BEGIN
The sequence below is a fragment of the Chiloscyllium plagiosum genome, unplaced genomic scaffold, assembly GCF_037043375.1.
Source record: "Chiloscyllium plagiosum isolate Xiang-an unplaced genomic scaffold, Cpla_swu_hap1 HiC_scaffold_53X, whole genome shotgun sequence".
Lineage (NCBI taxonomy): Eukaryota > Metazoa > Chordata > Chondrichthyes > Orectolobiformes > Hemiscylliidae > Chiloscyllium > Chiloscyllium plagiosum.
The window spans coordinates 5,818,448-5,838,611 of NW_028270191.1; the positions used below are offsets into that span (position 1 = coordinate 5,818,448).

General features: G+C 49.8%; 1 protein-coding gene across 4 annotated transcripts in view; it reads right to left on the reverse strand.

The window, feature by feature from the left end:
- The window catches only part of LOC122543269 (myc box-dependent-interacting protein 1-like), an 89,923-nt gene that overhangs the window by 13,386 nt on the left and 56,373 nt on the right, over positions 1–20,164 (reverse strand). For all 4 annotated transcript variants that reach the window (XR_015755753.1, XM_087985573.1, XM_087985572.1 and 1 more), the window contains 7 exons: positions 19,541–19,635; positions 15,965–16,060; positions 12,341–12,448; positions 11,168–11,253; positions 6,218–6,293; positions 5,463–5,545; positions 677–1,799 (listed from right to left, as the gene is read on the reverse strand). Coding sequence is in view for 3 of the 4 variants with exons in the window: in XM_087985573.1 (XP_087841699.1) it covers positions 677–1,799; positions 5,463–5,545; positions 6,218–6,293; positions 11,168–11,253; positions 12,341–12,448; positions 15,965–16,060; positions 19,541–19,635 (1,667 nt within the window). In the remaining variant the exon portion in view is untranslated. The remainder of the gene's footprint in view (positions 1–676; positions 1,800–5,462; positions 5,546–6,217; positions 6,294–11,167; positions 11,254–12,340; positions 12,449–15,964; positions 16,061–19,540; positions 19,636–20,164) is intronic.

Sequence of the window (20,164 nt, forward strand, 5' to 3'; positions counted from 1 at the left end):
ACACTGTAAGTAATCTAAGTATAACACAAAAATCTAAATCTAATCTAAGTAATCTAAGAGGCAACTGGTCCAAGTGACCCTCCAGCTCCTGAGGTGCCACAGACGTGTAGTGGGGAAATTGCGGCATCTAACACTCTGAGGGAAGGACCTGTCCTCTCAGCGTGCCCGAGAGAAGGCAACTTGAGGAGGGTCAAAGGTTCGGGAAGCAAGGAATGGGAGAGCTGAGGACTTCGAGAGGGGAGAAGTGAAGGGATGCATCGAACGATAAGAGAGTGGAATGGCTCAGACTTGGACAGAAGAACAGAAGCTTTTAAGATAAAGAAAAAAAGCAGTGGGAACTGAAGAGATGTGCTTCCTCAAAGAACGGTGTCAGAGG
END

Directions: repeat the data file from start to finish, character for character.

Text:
The sequence below is a fragment of the Chiloscyllium plagiosum genome, unplaced genomic scaffold, assembly GCF_037043375.1.
Source record: "Chiloscyllium plagiosum isolate Xiang-an unplaced genomic scaffold, Cpla_swu_hap1 HiC_scaffold_53X, whole genome shotgun sequence".
Lineage (NCBI taxonomy): Eukaryota > Metazoa > Chordata > Chondrichthyes > Orectolobiformes > Hemiscylliidae > Chiloscyllium > Chiloscyllium plagiosum.
The window spans coordinates 5,818,448-5,838,611 of NW_028270191.1; the positions used below are offsets into that span (position 1 = coordinate 5,818,448).

General features: G+C 49.8%; 1 protein-coding gene across 4 annotated transcripts in view; it reads right to left on the reverse strand.

The window, feature by feature from the left end:
- The window catches only part of LOC122543269 (myc box-dependent-interacting protein 1-like), an 89,923-nt gene that overhangs the window by 13,386 nt on the left and 56,373 nt on the right, over positions 1–20,164 (reverse strand). For all 4 annotated transcript variants that reach the window (XR_015755753.1, XM_087985573.1, XM_087985572.1 and 1 more), the window contains 7 exons: positions 19,541–19,635; positions 15,965–16,060; positions 12,341–12,448; positions 11,168–11,253; positions 6,218–6,293; positions 5,463–5,545; positions 677–1,799 (listed from right to left, as the gene is read on the reverse strand). Coding sequence is in view for 3 of the 4 variants with exons in the window: in XM_087985573.1 (XP_087841699.1) it covers positions 677–1,799; positions 5,463–5,545; positions 6,218–6,293; positions 11,168–11,253; positions 12,341–12,448; positions 15,965–16,060; positions 19,541–19,635 (1,667 nt within the window). In the remaining variant the exon portion in view is untranslated. The remainder of the gene's footprint in view (positions 1–676; positions 1,800–5,462; positions 5,546–6,217; positions 6,294–11,167; positions 11,254–12,340; positions 12,449–15,964; positions 16,061–19,540; positions 19,636–20,164) is intronic.

Sequence of the window (20,164 nt, forward strand, 5' to 3'; positions counted from 1 at the left end):
ACACTGTAAGTAATCTAAGTATAACACAAAAATCTAAATCTAATCTAAGTAATCTAAGAGGCAACTGGTCCAAGTGACCCTCCAGCTCCTGAGGTGCCACAGACGTGTAGTGGGGAAATTGCGGCATCTAACACTCTGAGGGAAGGACCTGTCCTCTCAGCGTGCCCGAGAGAAGGCAACTTGAGGAGGGTCAAAGGTTCGGGAAGCAAGGAATGGGAGAGCTGAGGACTTCGAGAGGGGAGAAGTGAAGGGATGCATCGAACGATAAGAGAGTGGAATGGCTCAGACTTGGACAGAAGAACAGAAGCTTTTAAGATAAAGAAAAAAAGCAGTGGGAACTGAAGAGATGTGCTTCCTCAAAGAACGGTGTCAGAGG